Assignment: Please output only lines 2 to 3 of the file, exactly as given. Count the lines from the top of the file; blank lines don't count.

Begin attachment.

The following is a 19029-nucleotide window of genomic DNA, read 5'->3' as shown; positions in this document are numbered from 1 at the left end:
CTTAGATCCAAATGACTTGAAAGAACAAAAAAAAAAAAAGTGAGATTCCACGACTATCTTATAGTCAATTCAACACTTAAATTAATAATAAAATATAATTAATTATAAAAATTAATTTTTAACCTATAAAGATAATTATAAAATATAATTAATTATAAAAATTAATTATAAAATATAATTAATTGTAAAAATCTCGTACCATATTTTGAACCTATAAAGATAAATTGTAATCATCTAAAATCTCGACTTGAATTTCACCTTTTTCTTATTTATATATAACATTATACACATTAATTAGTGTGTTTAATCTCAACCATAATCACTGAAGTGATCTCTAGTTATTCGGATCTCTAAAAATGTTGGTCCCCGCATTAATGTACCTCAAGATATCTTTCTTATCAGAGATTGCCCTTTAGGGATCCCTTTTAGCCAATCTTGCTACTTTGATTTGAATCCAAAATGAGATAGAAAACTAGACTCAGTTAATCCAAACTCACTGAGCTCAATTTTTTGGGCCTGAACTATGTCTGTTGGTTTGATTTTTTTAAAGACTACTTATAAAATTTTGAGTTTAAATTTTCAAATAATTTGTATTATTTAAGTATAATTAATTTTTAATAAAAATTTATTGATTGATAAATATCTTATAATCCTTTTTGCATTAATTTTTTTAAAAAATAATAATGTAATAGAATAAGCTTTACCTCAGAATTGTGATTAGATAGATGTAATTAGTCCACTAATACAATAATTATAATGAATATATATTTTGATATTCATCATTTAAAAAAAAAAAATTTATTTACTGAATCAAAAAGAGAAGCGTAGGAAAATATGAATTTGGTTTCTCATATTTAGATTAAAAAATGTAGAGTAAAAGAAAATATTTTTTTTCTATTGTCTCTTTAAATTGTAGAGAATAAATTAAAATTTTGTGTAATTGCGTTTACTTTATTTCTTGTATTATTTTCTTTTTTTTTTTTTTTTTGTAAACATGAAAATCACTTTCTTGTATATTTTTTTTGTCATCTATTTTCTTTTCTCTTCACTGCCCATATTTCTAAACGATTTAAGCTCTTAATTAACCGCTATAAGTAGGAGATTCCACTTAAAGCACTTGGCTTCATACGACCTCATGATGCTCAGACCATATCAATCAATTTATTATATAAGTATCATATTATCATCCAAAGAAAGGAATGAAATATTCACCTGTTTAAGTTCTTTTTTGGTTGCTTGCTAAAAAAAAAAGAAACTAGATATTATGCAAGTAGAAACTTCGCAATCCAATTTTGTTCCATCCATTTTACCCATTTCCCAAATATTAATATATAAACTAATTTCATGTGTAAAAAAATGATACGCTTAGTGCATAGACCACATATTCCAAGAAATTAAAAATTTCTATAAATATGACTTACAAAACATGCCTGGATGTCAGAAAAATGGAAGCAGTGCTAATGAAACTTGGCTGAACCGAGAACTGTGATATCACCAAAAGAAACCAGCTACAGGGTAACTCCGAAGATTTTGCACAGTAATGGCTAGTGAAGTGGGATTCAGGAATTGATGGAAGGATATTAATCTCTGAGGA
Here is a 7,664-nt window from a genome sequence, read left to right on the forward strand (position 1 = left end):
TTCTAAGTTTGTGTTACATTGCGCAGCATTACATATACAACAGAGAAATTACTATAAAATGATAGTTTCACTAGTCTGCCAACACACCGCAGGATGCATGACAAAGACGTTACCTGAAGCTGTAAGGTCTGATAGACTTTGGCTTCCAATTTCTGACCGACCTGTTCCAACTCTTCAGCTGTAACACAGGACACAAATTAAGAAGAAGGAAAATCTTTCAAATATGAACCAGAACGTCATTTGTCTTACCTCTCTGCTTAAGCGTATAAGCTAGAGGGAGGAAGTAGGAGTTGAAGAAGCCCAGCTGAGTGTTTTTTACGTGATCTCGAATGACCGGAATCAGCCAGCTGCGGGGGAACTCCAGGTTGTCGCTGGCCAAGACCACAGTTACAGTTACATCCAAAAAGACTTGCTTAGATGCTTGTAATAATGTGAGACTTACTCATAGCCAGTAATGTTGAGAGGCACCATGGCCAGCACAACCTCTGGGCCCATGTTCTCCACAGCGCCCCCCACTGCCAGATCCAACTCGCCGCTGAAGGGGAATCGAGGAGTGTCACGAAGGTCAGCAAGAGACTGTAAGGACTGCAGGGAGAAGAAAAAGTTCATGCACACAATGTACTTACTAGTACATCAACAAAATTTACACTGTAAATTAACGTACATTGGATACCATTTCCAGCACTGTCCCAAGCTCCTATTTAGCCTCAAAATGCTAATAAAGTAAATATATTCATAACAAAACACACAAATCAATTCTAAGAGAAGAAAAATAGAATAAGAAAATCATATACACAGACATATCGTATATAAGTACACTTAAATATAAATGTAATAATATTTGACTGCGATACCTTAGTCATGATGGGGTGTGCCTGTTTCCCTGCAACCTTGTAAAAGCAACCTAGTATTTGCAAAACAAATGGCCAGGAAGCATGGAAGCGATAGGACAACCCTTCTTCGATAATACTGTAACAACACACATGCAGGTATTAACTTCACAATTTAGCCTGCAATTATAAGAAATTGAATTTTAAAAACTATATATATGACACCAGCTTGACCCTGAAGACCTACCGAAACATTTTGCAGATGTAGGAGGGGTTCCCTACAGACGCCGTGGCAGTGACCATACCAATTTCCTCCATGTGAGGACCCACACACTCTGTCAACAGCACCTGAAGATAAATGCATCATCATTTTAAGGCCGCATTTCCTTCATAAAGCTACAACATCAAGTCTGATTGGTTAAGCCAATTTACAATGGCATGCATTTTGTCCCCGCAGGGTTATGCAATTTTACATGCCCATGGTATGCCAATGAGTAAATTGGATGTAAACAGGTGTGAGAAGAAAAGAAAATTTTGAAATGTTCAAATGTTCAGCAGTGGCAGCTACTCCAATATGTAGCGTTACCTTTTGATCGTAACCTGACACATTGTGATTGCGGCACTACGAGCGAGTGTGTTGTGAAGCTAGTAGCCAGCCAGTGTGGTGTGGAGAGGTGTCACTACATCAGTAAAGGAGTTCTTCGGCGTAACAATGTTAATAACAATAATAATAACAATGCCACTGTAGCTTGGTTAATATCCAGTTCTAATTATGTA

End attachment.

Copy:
CTTAGATCCAAATGACTTGAAAGAACAAAAAAAAAAAAAGTGAGATTCCACGACTATCTTATAGTCAATTCAACACTTAAATTAATAATAAAATATAATTAATTATAAAAATTAATTTTTAACCTATAAAGATAATTATAAAATATAATTAATTATAAAAATTAATTATAAAATATAATTAATTGTAAAAATCTCGTACCATATTTTGAACCTATAAAGATAAATTGTAATCATCTAAAATCTCGACTTGAATTTCACCTTTTTCTTATTTATATATAACATTATACACATTAATTAGTGTGTTTAATCTCAACCATAATCACTGAAGTGATCTCTAGTTATTCGGATCTCTAAAAATGTTGGTCCCCGCATTAATGTACCTCAAGATATCTTTCTTATCAGAGATTGCCCTTTAGGGATCCCTTTTAGCCAATCTTGCTACTTTGATTTGAATCCAAAATGAGATAGAAAACTAGACTCAGTTAATCCAAACTCACTGAGCTCAATTTTTTGGGCCTGAACTATGTCTGTTGGTTTGATTTTTTTAAAGACTACTTATAAAATTTTGAGTTTAAATTTTCAAATAATTTGTATTATTTAAGTATAATTAATTTTTAATAAAAATTTATTGATTGATAAATATCTTATAATCCTTTTTGCATTAATTTTTTTAAAAAATAATAATGTAATAGAATAAGCTTTACCTCAGAATTGTGATTAGATAGATGTAATTAGTCCACTAATACAATAATTATAATGAATATATATTTTGATATTCATCATTTAAAAAAAAAAAATTTATTTACTGAATCAAAAAGAGAAGCGTAGGAAAATATGAATTTGGTTTCTCATATTTAGATTAAAAAATGTAGAGTAAAAGAAAATATTTTTTTTCTATTGTCTCTTTAAATTGTAGAGAATAAATTAAAATTTTGTGTAATTGCGTTTACTTTATTTCTTGTATTATTTTCTTTTTTTTTTTTTTTTTGTAAACATGAAAATCACTTTCTTGTATATTTTTTTTGTCATCTATTTTCTTTTCTCTTCACTGCCCATATTTCTAAACGATTTAAGCTCTTAATTAACCGCTATAAGTAGGAGATTCCACTTAAAGCACTTGGCTTCATACGACCTCATGATGCTCAGACCATATCAATCAATTTATTATATAAGTATCATATTATCATCCAAAGAAAGGAATGAAATATTCACCTGTTTAAGTTCTTTTTTGGTTGCTTGCTAAAAAAAAAAGAAACTAGATATTATGCAAGTAGAAACTTCGCAATCCAATTTTGTTCCATCCATTTTACCCATTTCCCAAATATTAATATATAAACTAATTTCATGTGTAAAAAAATGATACGCTTAGTGCATAGACCACATATTCCAAGAAATTAAAAATTTCTATAAATATGACTTACAAAACATGCCTGGATGTCAGAAAAATGGAAGCAGTGCTAATGAAACTTGGCTGAACCGAGAACTGTGATATCACCAAAAGAAACCAGCTACAGGGTAACTCCGAAGATTTTGCACAGTAATGGCTAGTGAAGTGGGATTCAGGAATTGATGGAAGGATATTAATCTCTGAGGA
Here is a 7,664-nt window from a genome sequence, read left to right on the forward strand (position 1 = left end):